- Project Title
- Bacterial Cellulose-Made Prosthetic Vascular Grafts
- Project Type
- Nacional / Public
- Funding Body
- Funding Program
- CEB: 120 000,00
- Total: 156 000,00
- Universidade do Minho, Faculdade de Medicina da Universidade do Porto
- External link
A recent review on the state of the art of the prosthetic vascular grafts, entitled “Prosthetic Vascular Grafts: wrong models, wrong questions and no healing” (Zila et al, 2007), pointed the reasons for the failure of the small caliber commercial devices. These authors blame the experimental systems used for the evaluation of the newly developed materials. Thrombogenicity and intimal hyperplasia
remain the most common causes of graft failure. Indeed, there has been little improvement in long term patency of small diameter (< 4mm) prosthetic grafts over the past 100 years. Surprisingly, in humans, neither transmural ingrowth through the graft nor transanastomic ingrowth from the adjacent artery seem to be capable to endothelializing more than a narrow zone confined to the immediate anastomotic area (Brewster et al, 2007). Porosity has long been recognized as a prerequisite for grafts patency. A material with interconnected pores will favor the transmural
ingrowth and ultimately a proper endothelialization of the inner surface. However, the currently used synthetic materials, such as expanded polytetrafluoroethylene (ePTFE), Dacron and Polyurethan, hardly meet these structural properties. Neither of these materials, commonly used in the clinical practice, provides sufficient tissue ingrowth. Furthermore, even after prolonged periods of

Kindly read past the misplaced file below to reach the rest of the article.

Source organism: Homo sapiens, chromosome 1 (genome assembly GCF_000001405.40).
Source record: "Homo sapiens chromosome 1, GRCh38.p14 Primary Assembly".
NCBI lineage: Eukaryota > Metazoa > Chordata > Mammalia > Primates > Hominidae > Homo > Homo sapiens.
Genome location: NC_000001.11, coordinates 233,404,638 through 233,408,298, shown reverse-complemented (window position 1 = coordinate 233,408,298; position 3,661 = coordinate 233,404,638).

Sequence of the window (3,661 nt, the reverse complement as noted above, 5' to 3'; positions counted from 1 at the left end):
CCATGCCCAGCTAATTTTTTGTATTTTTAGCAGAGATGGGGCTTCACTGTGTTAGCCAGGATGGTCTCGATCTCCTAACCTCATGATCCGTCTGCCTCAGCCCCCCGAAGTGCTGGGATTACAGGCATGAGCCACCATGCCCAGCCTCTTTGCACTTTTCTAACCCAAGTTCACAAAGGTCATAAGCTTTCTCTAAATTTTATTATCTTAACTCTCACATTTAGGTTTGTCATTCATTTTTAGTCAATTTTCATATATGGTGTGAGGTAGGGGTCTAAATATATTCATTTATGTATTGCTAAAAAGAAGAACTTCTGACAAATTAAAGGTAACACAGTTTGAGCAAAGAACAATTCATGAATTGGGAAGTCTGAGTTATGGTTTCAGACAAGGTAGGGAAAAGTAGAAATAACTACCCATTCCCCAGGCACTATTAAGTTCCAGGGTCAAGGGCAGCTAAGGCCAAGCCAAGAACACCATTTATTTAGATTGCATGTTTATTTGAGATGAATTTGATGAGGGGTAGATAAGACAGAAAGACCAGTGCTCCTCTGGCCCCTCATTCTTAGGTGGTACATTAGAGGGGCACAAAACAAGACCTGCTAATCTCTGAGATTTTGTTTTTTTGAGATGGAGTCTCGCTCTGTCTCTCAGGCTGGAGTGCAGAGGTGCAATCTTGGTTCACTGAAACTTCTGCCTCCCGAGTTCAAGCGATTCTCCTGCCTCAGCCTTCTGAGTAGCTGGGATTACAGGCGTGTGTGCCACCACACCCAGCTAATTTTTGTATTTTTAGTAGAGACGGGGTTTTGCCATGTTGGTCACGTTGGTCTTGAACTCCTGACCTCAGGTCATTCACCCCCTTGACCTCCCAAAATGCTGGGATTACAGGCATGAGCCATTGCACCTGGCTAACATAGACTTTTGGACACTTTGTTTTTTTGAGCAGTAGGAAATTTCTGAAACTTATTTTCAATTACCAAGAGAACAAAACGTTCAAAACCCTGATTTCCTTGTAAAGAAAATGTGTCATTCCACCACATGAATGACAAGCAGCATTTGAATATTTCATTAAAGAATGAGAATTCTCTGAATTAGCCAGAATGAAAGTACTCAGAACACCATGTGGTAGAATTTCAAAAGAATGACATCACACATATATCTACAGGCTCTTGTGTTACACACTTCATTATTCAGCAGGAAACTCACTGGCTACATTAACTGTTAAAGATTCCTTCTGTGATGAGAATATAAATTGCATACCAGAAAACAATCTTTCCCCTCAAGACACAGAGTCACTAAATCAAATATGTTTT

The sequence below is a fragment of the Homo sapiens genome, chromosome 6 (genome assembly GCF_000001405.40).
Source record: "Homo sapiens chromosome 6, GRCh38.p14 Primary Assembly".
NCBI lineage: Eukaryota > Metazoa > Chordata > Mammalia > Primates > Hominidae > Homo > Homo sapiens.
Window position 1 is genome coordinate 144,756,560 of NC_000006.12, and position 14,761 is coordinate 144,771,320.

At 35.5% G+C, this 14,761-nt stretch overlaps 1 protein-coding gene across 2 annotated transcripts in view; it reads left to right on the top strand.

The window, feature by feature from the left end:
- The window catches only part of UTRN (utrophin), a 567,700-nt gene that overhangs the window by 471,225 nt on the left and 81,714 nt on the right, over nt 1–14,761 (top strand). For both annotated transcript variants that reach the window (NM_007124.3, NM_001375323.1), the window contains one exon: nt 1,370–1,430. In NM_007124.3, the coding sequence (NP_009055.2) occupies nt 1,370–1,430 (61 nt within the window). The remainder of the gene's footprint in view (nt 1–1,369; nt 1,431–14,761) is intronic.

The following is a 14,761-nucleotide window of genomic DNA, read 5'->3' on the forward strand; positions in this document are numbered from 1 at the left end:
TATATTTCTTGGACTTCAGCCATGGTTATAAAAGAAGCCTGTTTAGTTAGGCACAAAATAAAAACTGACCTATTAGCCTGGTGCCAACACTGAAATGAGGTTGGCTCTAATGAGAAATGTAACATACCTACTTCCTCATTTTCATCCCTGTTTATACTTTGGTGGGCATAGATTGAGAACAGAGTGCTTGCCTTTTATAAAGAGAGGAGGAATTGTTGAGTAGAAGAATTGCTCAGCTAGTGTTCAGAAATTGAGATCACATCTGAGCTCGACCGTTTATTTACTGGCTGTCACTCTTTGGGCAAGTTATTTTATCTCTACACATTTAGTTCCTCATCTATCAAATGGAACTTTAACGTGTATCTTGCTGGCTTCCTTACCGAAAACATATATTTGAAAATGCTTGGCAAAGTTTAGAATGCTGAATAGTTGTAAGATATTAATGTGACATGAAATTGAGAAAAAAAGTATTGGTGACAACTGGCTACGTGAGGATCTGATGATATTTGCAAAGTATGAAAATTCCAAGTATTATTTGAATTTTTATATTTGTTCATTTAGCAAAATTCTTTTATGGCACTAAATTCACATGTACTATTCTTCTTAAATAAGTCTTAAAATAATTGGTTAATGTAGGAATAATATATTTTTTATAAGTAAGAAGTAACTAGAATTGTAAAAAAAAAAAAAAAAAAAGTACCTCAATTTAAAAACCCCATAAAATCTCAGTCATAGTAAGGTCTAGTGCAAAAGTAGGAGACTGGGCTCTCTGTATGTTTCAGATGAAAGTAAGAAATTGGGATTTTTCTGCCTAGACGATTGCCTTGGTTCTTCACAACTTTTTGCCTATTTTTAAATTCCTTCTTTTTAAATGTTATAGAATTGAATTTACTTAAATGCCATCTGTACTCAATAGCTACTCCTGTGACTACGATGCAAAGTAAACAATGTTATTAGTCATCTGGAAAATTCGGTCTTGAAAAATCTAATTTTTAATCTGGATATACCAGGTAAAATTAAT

implantation, a persistent foreign body reaction is observed.
A literature survey revealed the ongoing efforts in the development of a new generation of prosthetic grafts based in the use of new biomaterials, combined with tissue engineering approaches (Liu and Chang Park, 2008; Heydarkhan-Hgvall et al, 2008; Lovett et al, 2007). However, the beneficts of an off-the shelf approach must be considered, taking into account the massive need for these grafts, that will still be advantageous, over the tissue engineered graft, more time consuming and expensive to produce. The essential problem of producing a long-term fully functional artificial graft is still unsolved.
Bacterial Cellulose is a very promising biopolymer, with exquisite properties based on its 3-D nanofibrilar structure: high water absorption capacity, excellent mechanical properties, elasticity, in situ moldability, nanofiber network and biocompatibility (Czaja et al, 2006; Hsieh et al, 2008). Although a few companies, namely Xylos, are producing BC-based materials for biomedical applications,
it still remains basically an unexploited material. Remarkably, BC induces negligible foreign body reaction and is considered highly biocompatible, a property that has been attributed to the BC nanofibrillar structure (Klemm et al, 2001). Although the use of BC as tubular structures for vascular replacements has been described, it must be stressed that recent results show that the BC porosity is insufficient for tissue ingrowth (Helenius et al, 2005; Schumann, 2009). The in vivo assays to be performed in this projects innovates in several instances: 1) a highly porous and 2) resorbable BC will be developed; 3) long tubes (>4cm) will be used, allowing a proper estimation of endothelialization processes and performance of the material.